The decision to focus on small businesses was partly personal. By becoming an entrepreneur, I was following in the footsteps not just of my father, but also my grandfather, an electrical supplies store owner in Israel. Beyond seeing a promising market opportunity, the small-business pain point I decided to take on was one my family was too familiar with.
I started BlueVine with a team of seven people, most of them in Israel. We set out to build a new technology that would usher factoring into the 21st Century. There were many challenges, led by a lack of resources, but which included dearth of experience in some key aspects of running a business. In the beginning, we had no idea how to do certain things, and we were trying a bunch of stuff, some of which didn’t work.
In March 2014, we funded our first customer: $5,000. It was an exciting day for our team -- although it still wasn’t entirely clear that the business and our technology would work. There was even some doubt after we disbursed the funds to that customer. "Well, we’re never gonna get that money back," I thought to myself. In fact, that first customer paid us back. But it wasn’t exactly a smooth launch: almost every other customer in the first month defaulted.
Then things improved. I started feeling more confident after five months. We were growing steadily. There clearly was demand for our financing. Our customers liked our service. It was working.
Getting the ball rolling.
It was a slow, steady start. Six months after we began operating, we had nearly 100 clients and were funding about $500,000 worth of invoices a month. A year later, in late 2015, we funded nearly $9 million in one month. We were also adding more than 100 new clients a month. We added a new product, a line of credit, in 2016, expanding our ability to offer working capital funding to small- and medium-sized businesses.
By late 2016, our momentum was solid. We funded around $200 million in working capital for businesses last year. The types of businesses we are serving has expanded. While most of our initial clients have been businesses with annual sales of $50,000 to $250,000, BlueVine has started serving more fast-growing companies with annual revenue of more than $1 million.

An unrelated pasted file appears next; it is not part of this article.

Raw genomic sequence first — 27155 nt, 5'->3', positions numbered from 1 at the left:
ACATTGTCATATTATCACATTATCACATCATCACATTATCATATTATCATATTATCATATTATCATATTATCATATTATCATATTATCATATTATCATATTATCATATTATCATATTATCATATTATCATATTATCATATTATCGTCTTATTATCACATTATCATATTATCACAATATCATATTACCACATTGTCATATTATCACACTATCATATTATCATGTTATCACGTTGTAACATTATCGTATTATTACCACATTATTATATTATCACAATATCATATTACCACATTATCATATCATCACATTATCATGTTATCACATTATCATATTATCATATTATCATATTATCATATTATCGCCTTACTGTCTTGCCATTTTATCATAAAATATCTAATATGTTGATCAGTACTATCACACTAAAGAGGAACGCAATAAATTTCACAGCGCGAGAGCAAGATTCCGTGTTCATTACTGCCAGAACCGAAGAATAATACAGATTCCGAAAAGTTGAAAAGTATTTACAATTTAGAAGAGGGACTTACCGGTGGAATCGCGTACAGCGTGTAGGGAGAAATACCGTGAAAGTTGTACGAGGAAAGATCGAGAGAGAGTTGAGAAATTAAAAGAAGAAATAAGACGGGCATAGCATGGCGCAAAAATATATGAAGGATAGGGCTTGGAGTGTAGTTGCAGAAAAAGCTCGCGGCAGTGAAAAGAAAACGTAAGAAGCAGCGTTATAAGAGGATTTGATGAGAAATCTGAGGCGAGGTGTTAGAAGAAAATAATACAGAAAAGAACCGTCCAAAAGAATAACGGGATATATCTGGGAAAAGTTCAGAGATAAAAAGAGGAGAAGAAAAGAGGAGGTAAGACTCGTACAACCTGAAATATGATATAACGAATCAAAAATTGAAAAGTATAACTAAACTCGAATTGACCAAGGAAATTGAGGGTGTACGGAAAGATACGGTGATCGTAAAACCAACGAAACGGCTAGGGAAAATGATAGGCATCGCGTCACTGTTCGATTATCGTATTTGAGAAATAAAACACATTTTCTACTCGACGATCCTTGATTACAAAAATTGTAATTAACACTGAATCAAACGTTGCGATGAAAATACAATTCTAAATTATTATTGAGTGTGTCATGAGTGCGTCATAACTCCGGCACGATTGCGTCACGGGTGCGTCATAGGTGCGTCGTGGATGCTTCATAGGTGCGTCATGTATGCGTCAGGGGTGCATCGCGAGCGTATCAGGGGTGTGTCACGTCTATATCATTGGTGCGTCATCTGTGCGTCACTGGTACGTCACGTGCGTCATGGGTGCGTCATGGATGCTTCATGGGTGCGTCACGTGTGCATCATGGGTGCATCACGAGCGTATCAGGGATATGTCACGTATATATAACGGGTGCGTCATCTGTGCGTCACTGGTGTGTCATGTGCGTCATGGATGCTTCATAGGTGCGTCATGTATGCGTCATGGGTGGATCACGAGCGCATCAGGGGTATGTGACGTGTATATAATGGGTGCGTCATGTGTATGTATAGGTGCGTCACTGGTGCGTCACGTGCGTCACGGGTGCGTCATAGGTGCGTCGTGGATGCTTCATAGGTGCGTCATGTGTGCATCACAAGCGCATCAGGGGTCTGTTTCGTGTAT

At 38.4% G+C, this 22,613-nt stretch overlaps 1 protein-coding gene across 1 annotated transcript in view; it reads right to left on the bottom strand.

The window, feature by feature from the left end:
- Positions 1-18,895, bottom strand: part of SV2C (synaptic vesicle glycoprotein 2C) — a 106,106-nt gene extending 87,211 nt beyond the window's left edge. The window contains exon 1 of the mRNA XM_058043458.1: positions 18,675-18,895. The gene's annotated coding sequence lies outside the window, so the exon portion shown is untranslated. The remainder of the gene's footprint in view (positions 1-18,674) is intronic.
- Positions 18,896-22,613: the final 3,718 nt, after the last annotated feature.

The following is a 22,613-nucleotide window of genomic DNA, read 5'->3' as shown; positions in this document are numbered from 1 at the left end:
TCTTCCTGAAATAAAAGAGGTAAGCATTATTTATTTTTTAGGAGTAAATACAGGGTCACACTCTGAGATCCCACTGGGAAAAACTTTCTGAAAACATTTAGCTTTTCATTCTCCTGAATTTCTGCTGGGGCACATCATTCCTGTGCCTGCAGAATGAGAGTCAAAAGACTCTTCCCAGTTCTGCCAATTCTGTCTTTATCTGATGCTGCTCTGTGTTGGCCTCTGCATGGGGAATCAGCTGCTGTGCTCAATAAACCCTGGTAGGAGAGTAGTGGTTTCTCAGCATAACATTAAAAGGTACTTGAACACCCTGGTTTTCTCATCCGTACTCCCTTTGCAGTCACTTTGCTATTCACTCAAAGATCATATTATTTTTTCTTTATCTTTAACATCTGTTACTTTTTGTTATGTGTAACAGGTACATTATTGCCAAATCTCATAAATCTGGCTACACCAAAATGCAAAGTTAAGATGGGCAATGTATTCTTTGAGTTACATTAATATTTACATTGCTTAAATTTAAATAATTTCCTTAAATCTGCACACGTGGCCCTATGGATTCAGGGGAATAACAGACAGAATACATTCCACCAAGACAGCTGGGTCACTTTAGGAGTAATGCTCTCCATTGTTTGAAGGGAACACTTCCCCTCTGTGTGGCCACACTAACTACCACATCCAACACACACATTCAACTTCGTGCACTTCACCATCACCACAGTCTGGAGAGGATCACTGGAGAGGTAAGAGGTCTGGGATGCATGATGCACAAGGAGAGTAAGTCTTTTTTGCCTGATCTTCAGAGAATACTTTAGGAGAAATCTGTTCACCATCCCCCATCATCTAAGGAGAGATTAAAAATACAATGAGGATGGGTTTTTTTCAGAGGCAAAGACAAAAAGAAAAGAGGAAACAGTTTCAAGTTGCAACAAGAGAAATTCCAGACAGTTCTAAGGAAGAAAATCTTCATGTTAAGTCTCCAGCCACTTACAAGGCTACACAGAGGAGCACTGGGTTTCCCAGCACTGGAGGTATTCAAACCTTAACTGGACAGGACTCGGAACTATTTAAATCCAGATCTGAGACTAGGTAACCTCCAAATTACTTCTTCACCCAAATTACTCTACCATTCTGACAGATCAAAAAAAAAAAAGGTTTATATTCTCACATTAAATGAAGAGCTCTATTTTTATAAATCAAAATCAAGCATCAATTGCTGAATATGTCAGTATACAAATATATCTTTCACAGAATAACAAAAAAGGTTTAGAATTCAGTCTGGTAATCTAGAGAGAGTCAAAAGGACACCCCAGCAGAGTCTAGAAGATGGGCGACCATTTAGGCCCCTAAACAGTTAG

We’re serving small- and medium-sized businesses in many industries, including retail, engineering and construction, media and entertainment, and information technology services.
This March, we’re marking our third year by setting our sights on a bigger goal: BlueVine is on track to fund half a billion dollars in 2017.
Looking to the future.
Our continued success will be anchored on our ability to leverage technology to take on more complicated challenges on our platform and find new ways to make financing more convenient and manageable for our customers.
We’re building products that requires a deep level of technology. The under the hood things we’re investing in will ultimately be channeled toward driving better user experience, whether it’s approving a new line of credit in less than 10 minutes or being able to fund invoices and have money in the bank within four hours.
We’re taking on harder, more complicated technology problems. For this is how we hope to make things easier for the people we want to serve, people like my father and my grandfather.
One of the things Dad told me as BlueVine was becoming more successful was how he wished my grandfather was still around to see what I created. He said he would have been so proud.